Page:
Knowing what is posted publicly online about your child (posted by your child or someone else) is very helpful – we would say critical – in being an effective digital parent. Knowing every website that your child visits is an invasion of privacy that could do real harm. That’s exactly what just-released Windows 10 enables by default.
From Microsoft’s Windows 10 documentation page:
“When you add a child’s Microsoft account to your family, you’ll get regular activity report emails summarising how much time they spent on the PC, the websites they visited, the games and apps they used, and the terms they’ve looked up in search engines such as Bing, Google or Yahoo! Search.”
The only thing about Microsoft’s new parental control initiative that we like is that it makes it easy to track how much time your child or teen is spending online. That is helpful, especially for families where both parents work. The one obvious shortcoming is that more than half of online time is spent on mobile, and Windows 10 is not a mobile operating system.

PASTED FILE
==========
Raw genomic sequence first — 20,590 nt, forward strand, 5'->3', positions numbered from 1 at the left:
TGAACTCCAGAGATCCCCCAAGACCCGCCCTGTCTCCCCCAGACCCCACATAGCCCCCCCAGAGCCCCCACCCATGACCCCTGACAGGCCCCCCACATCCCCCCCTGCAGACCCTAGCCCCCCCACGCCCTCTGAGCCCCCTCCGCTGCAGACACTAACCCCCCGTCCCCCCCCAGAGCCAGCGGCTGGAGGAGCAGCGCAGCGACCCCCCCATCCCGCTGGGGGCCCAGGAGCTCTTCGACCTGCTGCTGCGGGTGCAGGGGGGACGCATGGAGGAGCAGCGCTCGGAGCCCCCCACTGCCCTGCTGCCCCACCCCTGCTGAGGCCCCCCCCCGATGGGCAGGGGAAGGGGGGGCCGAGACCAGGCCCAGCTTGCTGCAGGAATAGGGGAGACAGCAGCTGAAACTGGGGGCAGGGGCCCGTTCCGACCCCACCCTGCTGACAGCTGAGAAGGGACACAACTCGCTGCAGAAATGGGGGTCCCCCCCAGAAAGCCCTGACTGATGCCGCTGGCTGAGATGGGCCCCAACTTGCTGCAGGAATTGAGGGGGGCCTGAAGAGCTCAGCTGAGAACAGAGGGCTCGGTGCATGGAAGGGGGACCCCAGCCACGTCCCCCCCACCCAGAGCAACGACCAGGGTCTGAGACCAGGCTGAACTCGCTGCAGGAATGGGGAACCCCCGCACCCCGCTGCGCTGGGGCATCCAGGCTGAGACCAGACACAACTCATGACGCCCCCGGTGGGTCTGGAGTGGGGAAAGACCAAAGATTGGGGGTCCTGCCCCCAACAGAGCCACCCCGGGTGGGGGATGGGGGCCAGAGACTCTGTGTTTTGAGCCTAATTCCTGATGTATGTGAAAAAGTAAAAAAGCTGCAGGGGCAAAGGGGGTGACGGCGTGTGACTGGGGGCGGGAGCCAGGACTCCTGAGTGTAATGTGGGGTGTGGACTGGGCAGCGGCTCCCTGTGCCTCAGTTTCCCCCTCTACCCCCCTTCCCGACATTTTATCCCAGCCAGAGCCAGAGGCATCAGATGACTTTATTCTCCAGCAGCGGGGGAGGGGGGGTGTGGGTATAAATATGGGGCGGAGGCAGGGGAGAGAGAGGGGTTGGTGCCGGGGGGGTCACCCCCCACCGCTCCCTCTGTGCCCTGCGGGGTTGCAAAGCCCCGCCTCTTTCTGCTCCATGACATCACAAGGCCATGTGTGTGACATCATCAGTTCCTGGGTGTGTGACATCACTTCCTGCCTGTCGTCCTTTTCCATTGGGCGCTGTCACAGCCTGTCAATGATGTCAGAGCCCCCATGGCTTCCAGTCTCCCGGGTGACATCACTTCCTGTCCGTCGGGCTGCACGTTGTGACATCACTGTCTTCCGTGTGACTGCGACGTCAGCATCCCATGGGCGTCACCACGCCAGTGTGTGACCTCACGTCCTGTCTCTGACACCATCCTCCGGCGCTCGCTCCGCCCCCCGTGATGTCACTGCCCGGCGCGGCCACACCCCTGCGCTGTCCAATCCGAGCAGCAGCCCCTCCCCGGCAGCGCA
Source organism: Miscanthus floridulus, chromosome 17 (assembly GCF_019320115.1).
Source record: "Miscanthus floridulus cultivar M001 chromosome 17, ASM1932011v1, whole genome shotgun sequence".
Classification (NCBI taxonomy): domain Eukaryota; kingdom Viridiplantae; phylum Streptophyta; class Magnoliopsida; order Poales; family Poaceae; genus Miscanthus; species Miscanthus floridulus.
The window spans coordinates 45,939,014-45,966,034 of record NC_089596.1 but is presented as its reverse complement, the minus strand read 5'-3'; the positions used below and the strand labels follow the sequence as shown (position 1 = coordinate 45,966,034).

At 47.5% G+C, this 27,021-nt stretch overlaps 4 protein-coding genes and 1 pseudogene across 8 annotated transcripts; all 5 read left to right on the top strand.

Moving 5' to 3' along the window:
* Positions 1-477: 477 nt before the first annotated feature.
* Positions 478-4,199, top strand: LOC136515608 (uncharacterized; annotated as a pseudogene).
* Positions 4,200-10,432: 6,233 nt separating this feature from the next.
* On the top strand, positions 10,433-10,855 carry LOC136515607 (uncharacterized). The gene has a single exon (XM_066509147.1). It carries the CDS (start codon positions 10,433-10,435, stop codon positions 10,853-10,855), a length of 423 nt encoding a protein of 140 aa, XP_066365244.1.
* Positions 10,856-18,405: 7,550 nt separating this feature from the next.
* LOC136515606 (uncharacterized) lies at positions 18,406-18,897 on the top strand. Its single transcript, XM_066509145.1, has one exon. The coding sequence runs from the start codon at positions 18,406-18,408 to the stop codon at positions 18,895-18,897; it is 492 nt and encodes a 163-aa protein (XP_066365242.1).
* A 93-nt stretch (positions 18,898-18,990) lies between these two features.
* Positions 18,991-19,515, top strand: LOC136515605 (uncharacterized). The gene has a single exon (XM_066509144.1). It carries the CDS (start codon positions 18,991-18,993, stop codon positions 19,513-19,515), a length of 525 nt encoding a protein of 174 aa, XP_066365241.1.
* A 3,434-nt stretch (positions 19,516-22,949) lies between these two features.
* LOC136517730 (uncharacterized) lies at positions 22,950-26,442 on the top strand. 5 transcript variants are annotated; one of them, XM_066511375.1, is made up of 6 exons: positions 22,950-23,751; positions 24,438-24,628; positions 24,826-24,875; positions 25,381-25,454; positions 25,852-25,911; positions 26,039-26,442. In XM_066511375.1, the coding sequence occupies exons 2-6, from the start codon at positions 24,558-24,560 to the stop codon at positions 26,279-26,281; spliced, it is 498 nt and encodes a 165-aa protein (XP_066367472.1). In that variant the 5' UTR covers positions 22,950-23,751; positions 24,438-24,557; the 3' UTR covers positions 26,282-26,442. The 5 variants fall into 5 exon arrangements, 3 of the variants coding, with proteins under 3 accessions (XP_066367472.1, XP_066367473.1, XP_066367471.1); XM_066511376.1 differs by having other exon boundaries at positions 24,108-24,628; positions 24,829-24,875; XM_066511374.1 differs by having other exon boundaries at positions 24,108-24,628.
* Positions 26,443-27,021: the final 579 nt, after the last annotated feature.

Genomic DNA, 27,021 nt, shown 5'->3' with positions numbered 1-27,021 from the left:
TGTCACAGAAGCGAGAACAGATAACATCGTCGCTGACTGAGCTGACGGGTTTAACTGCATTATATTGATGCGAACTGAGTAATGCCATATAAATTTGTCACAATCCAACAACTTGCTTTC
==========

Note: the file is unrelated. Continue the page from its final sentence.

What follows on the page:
As for tracking and reporting every Google search conducted and every website visited, that’s just wrong. Some kids need to have secrets, particularly kids who are online searching for answers to very sensitive questions. From UK’s The Independent:
“Some worried that the feature could accidentally out young LGBT people, by sending details of their web browsing to their parents. That could then in turn put them at risk of abuse by their parents…”
Being a parent is a delicate balancing act. Perhaps you don’t want your child looking at porn or learning how to build a bomb. The latter is obviously a good thing for a parent to care about, but Microsoft can’t give you a report on that without giving you everything, and everything is too much.
The internet is full of answers, and kids need answers. We encourage parents to allow kids to find the answers they need without constantly looking over their shoulders. Sure, you can block select websites if you see them as a clear risk or problem, but allow some level of discovery – in private.
Contact ThirdParent any time for help and resources for monitoring child and teen internet activity.
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